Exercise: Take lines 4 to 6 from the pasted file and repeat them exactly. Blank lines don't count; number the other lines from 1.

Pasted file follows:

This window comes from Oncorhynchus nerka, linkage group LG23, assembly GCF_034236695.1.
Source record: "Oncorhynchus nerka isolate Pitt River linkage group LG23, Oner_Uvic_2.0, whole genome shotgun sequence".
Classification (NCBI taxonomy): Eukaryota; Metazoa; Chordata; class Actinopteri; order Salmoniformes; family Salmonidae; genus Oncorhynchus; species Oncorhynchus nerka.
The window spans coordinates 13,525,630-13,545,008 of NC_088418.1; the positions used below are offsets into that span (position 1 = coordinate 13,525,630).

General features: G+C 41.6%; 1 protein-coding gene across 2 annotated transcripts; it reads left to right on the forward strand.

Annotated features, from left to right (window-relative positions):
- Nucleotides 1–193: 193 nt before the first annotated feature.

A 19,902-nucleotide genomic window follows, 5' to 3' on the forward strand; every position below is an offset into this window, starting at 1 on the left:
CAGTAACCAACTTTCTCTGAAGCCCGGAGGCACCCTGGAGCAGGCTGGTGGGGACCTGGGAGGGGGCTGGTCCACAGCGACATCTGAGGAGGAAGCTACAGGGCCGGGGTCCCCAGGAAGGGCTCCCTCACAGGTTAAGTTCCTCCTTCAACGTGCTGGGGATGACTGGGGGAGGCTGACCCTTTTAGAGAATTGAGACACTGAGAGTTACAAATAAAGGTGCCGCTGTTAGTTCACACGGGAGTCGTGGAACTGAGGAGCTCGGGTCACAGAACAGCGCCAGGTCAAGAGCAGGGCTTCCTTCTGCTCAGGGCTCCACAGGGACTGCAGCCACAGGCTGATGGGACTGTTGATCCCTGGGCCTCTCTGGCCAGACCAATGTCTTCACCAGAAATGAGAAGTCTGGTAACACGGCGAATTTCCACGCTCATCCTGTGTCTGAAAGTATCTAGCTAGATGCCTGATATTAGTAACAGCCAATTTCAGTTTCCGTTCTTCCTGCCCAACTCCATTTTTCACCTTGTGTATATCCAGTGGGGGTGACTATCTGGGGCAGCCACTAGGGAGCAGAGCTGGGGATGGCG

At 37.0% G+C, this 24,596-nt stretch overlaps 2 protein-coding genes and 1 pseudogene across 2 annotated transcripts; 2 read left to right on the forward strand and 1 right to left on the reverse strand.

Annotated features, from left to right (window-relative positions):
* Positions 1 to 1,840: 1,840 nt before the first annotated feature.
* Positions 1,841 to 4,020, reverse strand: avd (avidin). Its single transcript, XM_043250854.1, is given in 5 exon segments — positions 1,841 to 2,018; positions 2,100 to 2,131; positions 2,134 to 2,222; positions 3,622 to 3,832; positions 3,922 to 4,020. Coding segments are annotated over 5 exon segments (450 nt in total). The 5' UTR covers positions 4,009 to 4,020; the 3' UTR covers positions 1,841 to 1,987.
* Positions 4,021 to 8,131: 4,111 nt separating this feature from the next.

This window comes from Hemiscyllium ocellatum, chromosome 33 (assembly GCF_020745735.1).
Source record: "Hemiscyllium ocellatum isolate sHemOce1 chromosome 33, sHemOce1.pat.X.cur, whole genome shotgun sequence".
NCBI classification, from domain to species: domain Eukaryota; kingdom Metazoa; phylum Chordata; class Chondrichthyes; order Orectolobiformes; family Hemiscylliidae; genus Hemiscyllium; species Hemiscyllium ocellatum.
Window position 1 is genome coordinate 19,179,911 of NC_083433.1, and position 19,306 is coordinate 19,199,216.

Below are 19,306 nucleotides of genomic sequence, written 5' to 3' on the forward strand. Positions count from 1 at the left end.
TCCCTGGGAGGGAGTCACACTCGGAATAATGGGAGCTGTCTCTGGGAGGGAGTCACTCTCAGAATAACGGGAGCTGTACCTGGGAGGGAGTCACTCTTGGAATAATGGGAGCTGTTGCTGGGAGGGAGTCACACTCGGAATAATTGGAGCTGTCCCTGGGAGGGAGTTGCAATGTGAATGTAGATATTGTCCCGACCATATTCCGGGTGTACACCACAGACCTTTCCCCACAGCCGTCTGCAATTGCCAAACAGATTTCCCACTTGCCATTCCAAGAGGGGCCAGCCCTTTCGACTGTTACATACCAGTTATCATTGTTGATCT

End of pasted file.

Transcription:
The window spans coordinates 13,525,630-13,545,008 of NC_088418.1; the positions used below are offsets into that span (position 1 = coordinate 13,525,630).

General features: G+C 41.6%; 1 protein-coding gene across 2 annotated transcripts; it reads left to right on the forward strand.

Annotated features, from left to right (window-relative positions):